This vintage-inspired pattern comes in three different versions: short sleeved, cap sleeved or short sleeved with volume to the back. I chose the straight forward short sleeved version which incorporates some lovely design features. These include Princess seams to the front...
Double layered raglan sleeves which fit snugly across the shoulder…
And a deep keyhole opening at the back, fastened with a button and thread loop.
Before I get onto a full review though, there are a couple of points worth noting about the pattern. The pattern itself is printed on good quality paper and comes in a smart, stylish folder, but no instructions are actually included with it! The instructions for each separate version of the pattern can be found on the How To Do Fashion website. It's all very comprehensive and includes additional advice on common fit problems and extra sewing tips. But I do still think that for £16 the basic instructions could have been included with the paper pattern. Also, the pattern is printed on both sides of the pattern sheet so you still have to trace off the pieces. This I found really annoying. Why pay a premium for a printed pattern if you still have to trace it? To be fair, the tracing didn't actually take that long, but it still annoyed me!
Anyway, enough grumbling, back to the pattern….the pattern comes in UK sizes 6 to 20 and I cut a straight size 10. I based this on the finished garment measurements (printed on the actual pattern sheet) and by studying the sample garments on the website, which helpfully tell you the sizes they're sewn up in. I made no changes to the pattern pieces but did make a couple of small modifications once the blouse was constructed. I shortened it by 3cms as it was quite long on me and took in the side seams from the waist down by 2cms at each side. For any future versions I'll probably go down a size at the waist and hips to avoid having to adjust the side seams. One other important point to note is that the seam allowances throughout are 1cm rather than the standard 1.5cm (or ⅝"), so don't forget or you may get a tighter fit than you were expecting!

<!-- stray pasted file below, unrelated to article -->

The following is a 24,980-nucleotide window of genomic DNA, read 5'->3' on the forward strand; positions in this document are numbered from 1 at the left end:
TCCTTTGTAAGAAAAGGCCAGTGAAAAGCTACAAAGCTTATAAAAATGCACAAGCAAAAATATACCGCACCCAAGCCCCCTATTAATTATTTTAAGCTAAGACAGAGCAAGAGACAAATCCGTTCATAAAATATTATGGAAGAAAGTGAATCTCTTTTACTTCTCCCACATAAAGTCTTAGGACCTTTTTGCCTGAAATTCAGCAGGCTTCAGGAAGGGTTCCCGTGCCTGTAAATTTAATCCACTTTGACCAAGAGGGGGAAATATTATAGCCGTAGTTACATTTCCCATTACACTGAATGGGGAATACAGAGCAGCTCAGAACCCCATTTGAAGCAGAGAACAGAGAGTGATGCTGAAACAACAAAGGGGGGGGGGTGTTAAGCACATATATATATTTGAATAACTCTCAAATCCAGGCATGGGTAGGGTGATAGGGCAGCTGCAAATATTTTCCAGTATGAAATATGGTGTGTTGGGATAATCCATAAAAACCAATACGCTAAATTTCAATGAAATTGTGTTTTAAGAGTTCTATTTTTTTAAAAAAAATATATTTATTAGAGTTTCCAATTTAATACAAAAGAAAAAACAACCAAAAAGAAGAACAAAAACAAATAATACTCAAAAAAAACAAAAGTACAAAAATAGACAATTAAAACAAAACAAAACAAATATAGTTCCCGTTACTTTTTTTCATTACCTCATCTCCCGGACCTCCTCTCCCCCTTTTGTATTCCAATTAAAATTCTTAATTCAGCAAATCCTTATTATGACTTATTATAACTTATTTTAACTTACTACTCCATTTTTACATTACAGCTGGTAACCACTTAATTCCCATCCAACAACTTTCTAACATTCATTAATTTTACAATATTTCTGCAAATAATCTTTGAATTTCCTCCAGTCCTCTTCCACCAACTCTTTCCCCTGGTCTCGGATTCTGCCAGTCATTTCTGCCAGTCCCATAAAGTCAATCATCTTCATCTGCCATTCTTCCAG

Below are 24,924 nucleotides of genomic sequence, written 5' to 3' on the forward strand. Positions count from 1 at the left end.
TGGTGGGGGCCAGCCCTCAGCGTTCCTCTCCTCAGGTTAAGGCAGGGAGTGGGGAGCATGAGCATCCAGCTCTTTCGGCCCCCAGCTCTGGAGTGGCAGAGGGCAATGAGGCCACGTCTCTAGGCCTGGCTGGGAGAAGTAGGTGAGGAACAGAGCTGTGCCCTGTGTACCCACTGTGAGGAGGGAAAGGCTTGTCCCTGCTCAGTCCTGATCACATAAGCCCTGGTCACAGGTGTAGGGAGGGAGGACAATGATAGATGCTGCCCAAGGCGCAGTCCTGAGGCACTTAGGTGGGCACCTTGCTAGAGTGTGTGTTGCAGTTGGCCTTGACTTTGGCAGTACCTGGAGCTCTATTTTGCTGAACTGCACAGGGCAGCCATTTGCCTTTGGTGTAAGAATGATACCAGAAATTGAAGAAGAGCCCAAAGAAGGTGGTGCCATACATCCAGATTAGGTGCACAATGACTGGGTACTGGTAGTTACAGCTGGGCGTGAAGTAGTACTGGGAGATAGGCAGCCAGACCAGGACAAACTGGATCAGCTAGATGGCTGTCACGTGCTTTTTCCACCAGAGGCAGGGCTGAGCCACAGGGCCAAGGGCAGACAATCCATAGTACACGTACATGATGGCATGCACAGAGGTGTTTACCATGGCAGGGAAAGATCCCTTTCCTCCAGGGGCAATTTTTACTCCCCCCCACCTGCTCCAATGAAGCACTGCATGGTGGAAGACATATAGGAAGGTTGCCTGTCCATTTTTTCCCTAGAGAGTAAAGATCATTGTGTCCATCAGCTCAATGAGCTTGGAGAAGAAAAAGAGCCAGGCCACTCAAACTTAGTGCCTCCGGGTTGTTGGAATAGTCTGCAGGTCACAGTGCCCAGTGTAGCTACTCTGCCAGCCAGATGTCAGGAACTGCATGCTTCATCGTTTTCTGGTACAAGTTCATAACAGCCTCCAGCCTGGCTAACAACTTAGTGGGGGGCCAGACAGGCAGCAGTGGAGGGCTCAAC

The instructions are available in English and Danish and were pretty clear on the whole, although the names of some sewing techniques get a bit lost in translation (e.g. understitching is referred to as topstitching). There are illustrations for each step and links to online videos for trickier sections, but I think a few additional diagrams for some of these sections (such as the sleeves) would have been useful. The sleeves are double layered and sandwiched between the front and back neck facings. It took a bit of head scratching for me to work out how it was all supposed to slot together, but I got there in the end. I think this is how they should look from the inside - all very clever and neat.
The pattern states that any type of light fabric can be used and I think the key word here is light. I used a lightweight poly chiffon and wouldn't really have wanted to sew with anything much heavier as there are lots of layers around the facings. There are no instructions to stay stitch in the pattern, but I did stay stitch the necklines and the seams around the raglan sleeves as they're cut on the bias and were liable to stretch out.
Overall I was very impressed with the pattern and would definitely recommend it. Yes, having to trace it is a pain, but it's a pain I'm prepared to overlook because the drafting and construction is so good. I achieved a great fit with minimal effort, and now that I've used one pattern I'm quite tempted to try another. I'll certainly be making another version of this top that's for sure, I love it!